PETER FROST remembers an unusual hero of his youth
IAN ALLAN, who died earlier this month aged 92, was a hero to me and to most other schoolboy baby boomers in the years directly after the war.
He gave us a hobby: one that many of us wouldn’t admit to in later life because our hobby became an insult. Frosty, however, isn’t afraid to admit: “I was a trainspotter.”
In my early teenage years, living just a short walk from Willesden Junction station, I joined hundreds of other young boys — never girls — to note down the numbers of the huge snorting steam locomotives passing through or halting.
So popular was the hobby that during bank holiday weekends a large detachment of police was on duty at Willesden Junction just to control the vast crowds of us spotters.
The man who started it all, as we read in our Boy’s Own Paper or Eagle interviews, was a one-legged railway clerk named Ian Allan. We absorbed every detail, including how he lost that leg at 15 in a tragic accident at an Officer Training Corps camp at public school; and how, at the age of 20, and as a 15 shilling (75p)-a-week clerk with the Southern Railway, he suggested the company publish an ABC of Southern Railway Locomotives, their the names, numbers, classes and shed allocations.
His bosses thought the idea worthless so he published it himself. He already had all the numbers and technical details in his head.
He had 2,000 copies of the little book printed for £42. The shilling (5p) booklet sold out in days, netting him £100 and convincing him doing this would be better than working on the railway.
Soon he had published further ABCs on the Great Western, LNER and LMS railways, and on London buses, trams and trolleybuses. They too sold like hot cakes.
By 1951 he had established a Locospotters Club with 150,000 members.
My first Ian Allan book was the London Midland Region ABC, first published in 1956. The copy I bought was one of a record 250,000 sold.
We spotters had to sign a pledge “not to interfere with railway working or trespass on railway property” on pain of expulsion from the Locospotters Club. That didn’t stop unruly scenes on Preston station in 1951 which led to trainspotters being banned.
When we trainspotters started to grow up, and when British Rail started to replace magnificent living and breathing steam locomotives with smelly diesels, Ian Allan realised his ABC number books wouldn’t keep him in the manner to which had become accustomed. He did however realise the British love affair with railways was something that would go on forever.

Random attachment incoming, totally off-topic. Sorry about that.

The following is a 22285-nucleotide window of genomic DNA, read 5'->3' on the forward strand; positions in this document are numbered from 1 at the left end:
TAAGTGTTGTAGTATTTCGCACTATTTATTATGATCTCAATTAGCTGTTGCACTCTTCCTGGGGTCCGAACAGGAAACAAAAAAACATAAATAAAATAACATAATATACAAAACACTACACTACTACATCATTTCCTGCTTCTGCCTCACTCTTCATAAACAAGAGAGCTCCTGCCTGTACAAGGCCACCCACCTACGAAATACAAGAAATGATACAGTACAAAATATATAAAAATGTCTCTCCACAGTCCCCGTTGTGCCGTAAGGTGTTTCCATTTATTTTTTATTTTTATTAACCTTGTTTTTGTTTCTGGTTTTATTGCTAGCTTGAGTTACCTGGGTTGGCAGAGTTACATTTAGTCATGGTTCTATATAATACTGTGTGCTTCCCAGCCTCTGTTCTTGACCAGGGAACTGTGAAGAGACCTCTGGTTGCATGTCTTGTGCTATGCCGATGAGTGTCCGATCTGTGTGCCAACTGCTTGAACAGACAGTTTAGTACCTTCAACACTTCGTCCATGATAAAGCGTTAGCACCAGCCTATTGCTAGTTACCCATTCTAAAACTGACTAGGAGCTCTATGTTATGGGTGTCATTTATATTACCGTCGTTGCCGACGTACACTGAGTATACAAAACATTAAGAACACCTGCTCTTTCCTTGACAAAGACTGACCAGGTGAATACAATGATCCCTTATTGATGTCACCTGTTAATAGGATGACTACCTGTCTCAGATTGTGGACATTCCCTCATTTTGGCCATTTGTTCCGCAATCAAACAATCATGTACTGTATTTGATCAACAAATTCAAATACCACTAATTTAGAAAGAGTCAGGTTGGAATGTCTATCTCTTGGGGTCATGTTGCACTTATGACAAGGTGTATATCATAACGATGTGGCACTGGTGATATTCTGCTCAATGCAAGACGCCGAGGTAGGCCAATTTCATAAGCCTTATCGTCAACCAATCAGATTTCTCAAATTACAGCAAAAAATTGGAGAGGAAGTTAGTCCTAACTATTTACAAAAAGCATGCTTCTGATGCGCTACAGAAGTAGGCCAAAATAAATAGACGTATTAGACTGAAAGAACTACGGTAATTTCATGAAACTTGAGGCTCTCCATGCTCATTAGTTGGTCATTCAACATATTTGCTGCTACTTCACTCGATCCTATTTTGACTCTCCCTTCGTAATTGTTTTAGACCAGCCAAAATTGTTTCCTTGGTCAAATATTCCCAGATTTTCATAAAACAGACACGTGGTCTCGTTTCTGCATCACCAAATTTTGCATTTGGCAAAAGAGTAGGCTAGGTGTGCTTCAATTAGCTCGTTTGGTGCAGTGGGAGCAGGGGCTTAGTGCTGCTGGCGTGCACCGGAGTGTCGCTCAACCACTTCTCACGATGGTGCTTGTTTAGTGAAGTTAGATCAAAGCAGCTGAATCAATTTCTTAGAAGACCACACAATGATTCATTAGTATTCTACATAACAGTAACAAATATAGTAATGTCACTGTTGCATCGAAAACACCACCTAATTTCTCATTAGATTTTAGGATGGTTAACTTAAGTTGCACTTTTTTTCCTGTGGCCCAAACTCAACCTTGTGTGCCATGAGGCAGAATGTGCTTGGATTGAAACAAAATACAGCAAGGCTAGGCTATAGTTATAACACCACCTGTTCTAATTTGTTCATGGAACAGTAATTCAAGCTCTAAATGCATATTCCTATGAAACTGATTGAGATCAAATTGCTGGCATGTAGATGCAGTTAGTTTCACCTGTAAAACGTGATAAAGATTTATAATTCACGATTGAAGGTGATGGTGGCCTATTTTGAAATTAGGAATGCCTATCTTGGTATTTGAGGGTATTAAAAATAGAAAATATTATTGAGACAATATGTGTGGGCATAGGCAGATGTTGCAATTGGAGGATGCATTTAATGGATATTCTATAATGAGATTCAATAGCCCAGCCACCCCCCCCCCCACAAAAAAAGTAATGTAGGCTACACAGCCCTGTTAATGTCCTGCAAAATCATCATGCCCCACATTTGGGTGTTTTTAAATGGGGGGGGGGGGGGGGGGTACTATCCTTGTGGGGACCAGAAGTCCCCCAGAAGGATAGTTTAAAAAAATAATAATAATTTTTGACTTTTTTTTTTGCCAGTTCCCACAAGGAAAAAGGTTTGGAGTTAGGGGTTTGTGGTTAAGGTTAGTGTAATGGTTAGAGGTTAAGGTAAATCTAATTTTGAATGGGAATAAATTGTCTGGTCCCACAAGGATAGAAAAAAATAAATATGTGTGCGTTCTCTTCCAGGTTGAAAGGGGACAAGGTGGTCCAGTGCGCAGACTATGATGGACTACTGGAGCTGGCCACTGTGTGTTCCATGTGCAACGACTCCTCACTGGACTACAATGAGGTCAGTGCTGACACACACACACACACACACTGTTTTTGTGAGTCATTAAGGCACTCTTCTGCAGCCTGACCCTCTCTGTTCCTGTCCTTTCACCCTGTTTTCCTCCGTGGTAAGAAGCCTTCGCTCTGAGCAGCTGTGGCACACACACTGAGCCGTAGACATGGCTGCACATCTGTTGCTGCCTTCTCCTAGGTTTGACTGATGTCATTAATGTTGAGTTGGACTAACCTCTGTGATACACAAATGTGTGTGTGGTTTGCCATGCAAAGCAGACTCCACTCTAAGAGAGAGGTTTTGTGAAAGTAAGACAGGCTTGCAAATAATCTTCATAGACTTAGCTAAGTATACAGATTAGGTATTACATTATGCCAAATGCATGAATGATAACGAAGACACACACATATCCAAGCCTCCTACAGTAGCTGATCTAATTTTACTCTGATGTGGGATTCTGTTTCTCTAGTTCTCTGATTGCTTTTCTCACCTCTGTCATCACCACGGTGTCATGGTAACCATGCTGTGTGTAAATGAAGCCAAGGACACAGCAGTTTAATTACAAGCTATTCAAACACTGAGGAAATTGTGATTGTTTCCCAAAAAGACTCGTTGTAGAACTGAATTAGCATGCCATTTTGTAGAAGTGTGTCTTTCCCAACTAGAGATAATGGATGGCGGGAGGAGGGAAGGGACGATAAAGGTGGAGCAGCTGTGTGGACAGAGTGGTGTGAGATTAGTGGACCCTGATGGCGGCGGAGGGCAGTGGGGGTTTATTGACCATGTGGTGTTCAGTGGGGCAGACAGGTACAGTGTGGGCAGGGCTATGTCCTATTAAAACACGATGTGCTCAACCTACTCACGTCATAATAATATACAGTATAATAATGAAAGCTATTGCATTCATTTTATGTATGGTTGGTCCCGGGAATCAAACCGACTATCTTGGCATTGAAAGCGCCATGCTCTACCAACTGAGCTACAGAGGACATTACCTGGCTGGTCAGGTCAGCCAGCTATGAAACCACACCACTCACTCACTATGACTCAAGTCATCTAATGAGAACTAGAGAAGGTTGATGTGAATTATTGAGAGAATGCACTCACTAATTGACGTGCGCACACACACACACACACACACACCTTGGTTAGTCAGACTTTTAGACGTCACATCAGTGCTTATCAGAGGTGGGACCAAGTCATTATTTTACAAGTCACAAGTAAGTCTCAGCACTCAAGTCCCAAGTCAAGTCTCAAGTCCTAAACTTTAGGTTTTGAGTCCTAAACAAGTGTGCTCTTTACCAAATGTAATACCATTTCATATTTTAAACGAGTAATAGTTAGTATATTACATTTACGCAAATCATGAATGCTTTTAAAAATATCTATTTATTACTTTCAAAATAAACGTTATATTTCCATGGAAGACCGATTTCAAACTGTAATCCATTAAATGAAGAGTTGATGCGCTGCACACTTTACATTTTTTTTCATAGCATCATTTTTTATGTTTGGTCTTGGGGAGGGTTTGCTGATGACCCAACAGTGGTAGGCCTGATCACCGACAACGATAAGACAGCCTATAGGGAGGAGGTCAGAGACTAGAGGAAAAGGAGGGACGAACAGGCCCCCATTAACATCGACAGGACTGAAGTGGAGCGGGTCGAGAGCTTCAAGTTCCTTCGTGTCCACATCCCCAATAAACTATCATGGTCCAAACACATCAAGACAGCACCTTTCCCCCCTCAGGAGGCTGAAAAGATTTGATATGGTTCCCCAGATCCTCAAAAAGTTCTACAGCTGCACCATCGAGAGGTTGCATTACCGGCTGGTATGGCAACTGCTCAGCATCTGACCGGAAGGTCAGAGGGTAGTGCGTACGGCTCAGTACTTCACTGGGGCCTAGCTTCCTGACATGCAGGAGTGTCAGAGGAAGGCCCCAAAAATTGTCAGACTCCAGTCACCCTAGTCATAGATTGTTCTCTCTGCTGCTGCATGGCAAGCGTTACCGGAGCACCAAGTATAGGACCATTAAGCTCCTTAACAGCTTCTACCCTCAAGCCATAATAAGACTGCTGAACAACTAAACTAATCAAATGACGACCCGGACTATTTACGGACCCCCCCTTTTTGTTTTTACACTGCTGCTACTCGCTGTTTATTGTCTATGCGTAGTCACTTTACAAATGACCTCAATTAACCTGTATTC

In 1962 he expanded his company, forming the Ian Allan group with its headquarters beside the terminus of the Shepperton branch line, with the boardroom a Pullman car once used by the king. As well as publishing books and magazines, his empire would grow to include bookshops and a travel company specialising in railway holidays.
As long ago as 1946 he had founded his first railway magazine, Trains Illustrated. It is still published today but the title has changed to Modern Railways.
Now he became a major publisher of railway books and launched numerous other magazines, among them Buses Illustrated, Tramways and Urban Transit, Model Railway Constructor, Aircraft Illustrated, Combat Aircraft and Hornby Magazine. He went on to acquire many other publishing companies and magazine houses.
In 1967 he published a book by Gerry Fiennes, the general manager of the Eastern Region of British Railways (BR). In I Tried To Run a Railway, Fiennes revealed in alarming detail the lengths to which the BR higher management would go to stifle enterprise and drive away business. BR chairman Sir Stanley Raymond sacked the errant Fiennes, who promptly joined the board of Ian Allan.
Twelve years later another Ian Allan book, by BR’s retired safety officer Stanley Hall, warned that cost-cutting had put rail safety at risk. Again it caused huge controversy.
As well as railways, Allan also published books and magazines on Freemasonry. He was a Freemason himself.
He used his wealth to buy a few railways, purchasing the Hastings Miniature Railway (below) in 1948. In the 1960s he acquired the Great Cockcrow miniature railway near Chertsey.
When BR tried to ban steam-hauled excursions that the travel wing of his empire had been organising using privately owned locomotives, he led a successful campaign to beat the ban. Thanks to him, you can still ride a steam train on Britain’s main line today.
If you seek a real tribute and the measure of what Ian Allan achieved, just pop into your local WH Smith, where shelf after shelf of railway, model railway and all kinds of other transport enthusiast’s books and magazines pay tribute to generations of schoolboys who never grew up — and to the man who started it all.
This obituary first appeared in the Morning Star 14 July 2015.